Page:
Activists, Media Viciously Attack South African AIDS Policies
August 6, 2003
In the past week, the South African government has come under heavy criticism for failing to roll out a national AIDS treatment plan and for choosing to focus instead on nutritious diets as a way to fight the disease.Adapted from:
Zackie Achmat, chair of the AIDS lobby group Treatment Action Campaign, speaking after a briefing by the Health Ministry at the South African AIDS Conference 2003 in Durban, said AIDS had become a deeply political issue in South Africa. "I am an ANC [ruling African National Congress] member and I can tell you that ANC will do itself enormous harm if it does not have a treatment plan in place by next year's election," said Achmat. "AIDS has become a political issue, because everyone that is infected needs access to antiretroviral drugs." "The reason South Africa cannot move forward is that President Thabo Mbeki and the health minister [Manto Tshabalala-Msimang] are HIV denialists," Achmat said.
A Wednesday editorial in the Cape Town-based newspaper Die Burger -- carried unusually on its front page instead of the inside pages -- called for an end to the government's "insanity" in its handling of the AIDS crisis.
The tenor of the Durban conference has been combative, with most of the participants denouncing the government's lack of a national treatment plan.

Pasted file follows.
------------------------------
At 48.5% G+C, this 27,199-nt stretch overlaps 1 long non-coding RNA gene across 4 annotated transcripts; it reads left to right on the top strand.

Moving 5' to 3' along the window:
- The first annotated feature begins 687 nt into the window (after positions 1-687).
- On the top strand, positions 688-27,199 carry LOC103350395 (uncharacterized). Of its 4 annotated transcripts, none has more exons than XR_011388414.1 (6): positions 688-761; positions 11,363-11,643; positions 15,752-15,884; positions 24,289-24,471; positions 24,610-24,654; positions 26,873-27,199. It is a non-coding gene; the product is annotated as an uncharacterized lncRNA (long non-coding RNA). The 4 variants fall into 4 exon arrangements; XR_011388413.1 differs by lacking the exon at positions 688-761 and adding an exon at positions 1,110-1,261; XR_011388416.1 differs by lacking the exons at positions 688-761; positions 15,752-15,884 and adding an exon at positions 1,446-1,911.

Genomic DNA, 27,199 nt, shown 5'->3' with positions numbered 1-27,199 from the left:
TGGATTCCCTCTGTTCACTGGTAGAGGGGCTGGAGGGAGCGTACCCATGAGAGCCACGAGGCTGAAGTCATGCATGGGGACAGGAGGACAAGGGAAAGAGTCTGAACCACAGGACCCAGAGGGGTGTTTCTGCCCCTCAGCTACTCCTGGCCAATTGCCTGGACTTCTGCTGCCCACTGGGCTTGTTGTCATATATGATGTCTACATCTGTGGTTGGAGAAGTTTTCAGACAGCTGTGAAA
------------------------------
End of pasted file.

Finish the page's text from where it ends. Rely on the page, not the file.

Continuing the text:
On Tuesday, the African National Congress in KwaZulu-Natal urged all "patriotic South Africans" to ignore TAC's call to embark on a civil disobedience campaign to pressure the government into rolling out a national treatment plan. In reaction, Achmat said he wished ANC had the courage to tell its leader, Mbeki, that he was wrong about AIDS.
Tshabalala-Msimang said that accusations that the government was committing genocide were ill-advised. "This is an irresponsible statement and one that is politically dangerous," she said.
08.06.03; Stuart Graham
HIV/AIDS Advocates, Researchers Call for National HIV/AIDS Antiretroviral Policy at Close of South African AIDS Conference
This article was provided by CDC National Prevention Information Network. It is a part of the publication CDC HIV/Hepatitis/STD/TB Prevention News Update.